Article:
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Names that Peaked in 1901

ArthurHeart

  • Origin:

    Celtic
  • Meaning:

    " bear"
  • Description:

    Arthur, once the shining head of the Knights of the Round Table, is, after decades of neglect, now being polished up and restored by some stylish parents, emerging as a top contender among names for the new royal prince.

GeorgeHeart

  • Origin:

    Greek
  • Meaning:

    "farmer"
  • Description:

    Iconoclasts though we may be, we like Fred, we like Frank, and we like George, which was among the Top 10 from 1830 to 1950, when the number of little Georges started to decline. Solid, strong, royal and saintly, yet friendly and unpretentious, we think that George is in prime position for a comeback, especially since it was chosen by Britain's royal couple.

WilliamHeart

  • Origin:

    German
  • Meaning:

    "resolute protection"
  • Description:

    William is derived from the Germanic name Wilhelm, composed of the elements wil, "will," and helm, referring to a helmet or protection. The name was introduced to England by William the Conqueror, with William being the Norman variation of the name. In Central and Southern France, it was translated as Guillaume.

MaryHeart

  • Origin:

    Hebrew or Egyptian
  • Meaning:

    "drop of the sea, bitter, or beloved"
  • Description:

    Mary is the English form of Maria, which ultimately was derived from the Hebrew name Maryam/Mariam. The original meaning of Maryam is uncertain, but theories include "drop of the sea" (from Hebrew roots mar "drop" and yam "sea"); "bitter" (from Hebrew marah "bitterness"); and "beloved" (from the Egyptian root mr).

JohnHeart

  • Origin:

    Hebrew
  • Meaning:

    "God is gracious"
  • Description:

    John is an English derivative of the Hebrew name Yochanan via the Latin name Iohannes, itself coming from the Greek Ioannes. John was a key name in early Christianity, borne by John the Baptist, John the Apostle and John the Evangelist, plus 84 saints and 23 popes, as well as kings and countless other illustrious notables. Contrary to popular belief, the names John and Jonathan are unrelated, the latter being an elaboration of Nathan.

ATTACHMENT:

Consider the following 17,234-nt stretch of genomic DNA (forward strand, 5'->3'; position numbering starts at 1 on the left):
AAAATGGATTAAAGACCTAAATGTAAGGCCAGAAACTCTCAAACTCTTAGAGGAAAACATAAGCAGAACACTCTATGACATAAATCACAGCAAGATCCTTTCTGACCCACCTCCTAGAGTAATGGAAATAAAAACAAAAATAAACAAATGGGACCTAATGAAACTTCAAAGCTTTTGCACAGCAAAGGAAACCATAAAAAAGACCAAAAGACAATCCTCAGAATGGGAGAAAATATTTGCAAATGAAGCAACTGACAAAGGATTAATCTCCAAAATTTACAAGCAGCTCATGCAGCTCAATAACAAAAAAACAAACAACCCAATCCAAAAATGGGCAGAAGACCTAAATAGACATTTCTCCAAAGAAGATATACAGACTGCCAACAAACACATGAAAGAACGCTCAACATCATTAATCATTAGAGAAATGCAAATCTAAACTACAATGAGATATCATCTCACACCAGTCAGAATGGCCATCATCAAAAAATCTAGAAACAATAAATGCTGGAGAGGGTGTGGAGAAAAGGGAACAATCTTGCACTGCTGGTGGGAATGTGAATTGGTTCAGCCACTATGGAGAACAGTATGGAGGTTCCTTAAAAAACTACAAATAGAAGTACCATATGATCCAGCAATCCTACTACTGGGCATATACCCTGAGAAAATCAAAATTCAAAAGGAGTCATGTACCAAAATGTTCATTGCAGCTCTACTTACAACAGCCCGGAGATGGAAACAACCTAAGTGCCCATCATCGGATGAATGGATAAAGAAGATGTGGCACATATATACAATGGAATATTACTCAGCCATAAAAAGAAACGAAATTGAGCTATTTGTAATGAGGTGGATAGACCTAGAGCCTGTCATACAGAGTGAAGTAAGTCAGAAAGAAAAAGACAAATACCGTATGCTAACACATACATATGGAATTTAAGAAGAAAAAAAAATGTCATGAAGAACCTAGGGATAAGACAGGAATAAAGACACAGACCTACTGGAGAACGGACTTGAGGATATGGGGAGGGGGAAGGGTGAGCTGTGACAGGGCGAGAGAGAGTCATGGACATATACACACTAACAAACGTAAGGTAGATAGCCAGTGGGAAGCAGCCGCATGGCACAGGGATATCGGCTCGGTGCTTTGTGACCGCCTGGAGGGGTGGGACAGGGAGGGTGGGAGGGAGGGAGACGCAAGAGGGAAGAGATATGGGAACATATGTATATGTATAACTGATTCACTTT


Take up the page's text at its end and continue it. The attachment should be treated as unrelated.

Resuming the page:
LillianHeart

  • Origin:

    English from Latin
  • Meaning:

    "lily; pledged to God"
  • Description:

    Lillian is having a remarkable revival, rising to a peak of Number 21 in 2010 (the highest it's been since the 1920's) before dipping slightly in recent years. It was a Top 10 name in its Lillian Gish-Lillian (born Helen Louise) Russell-Floradora Girl heyday at the turn of the last century.

HelenHeart

  • Origin:

    Greek
  • Meaning:

    "torch; shining light"
  • Description:

    Helen is a name that has connoted beauty since ancient times – Helen of Troy was the the mythological "face that launched a thousand ships," over whom the ten-year Trojan War was fought.

MarieHeart

  • Origin:

    French variation of Mary
  • Meaning:

    "drop of the sea, bitter, or beloved"
  • Description:

    The ubiquitous French version of Mary came into the English-speaking world in the nineteenth century. In the United States, Marie was a huge hit at the turn of the last century and for the ensuing fifty years, becoming the seventh most popular name in the country for three years, from 1901 to 1904.

OranHeart

  • Origin:

    Hebrew, Irish, Scottish
  • Meaning:

    "light, song, little green one"
  • Description:

    A calm and gentle multicultural choice. Oran is popular in Ireland, where its Gaelic form is Odhrán, meaning "little green one". In Scottish Gaelic, the name means "song", and in Hebrew, it's a combination of Or "light" + Ran "singing".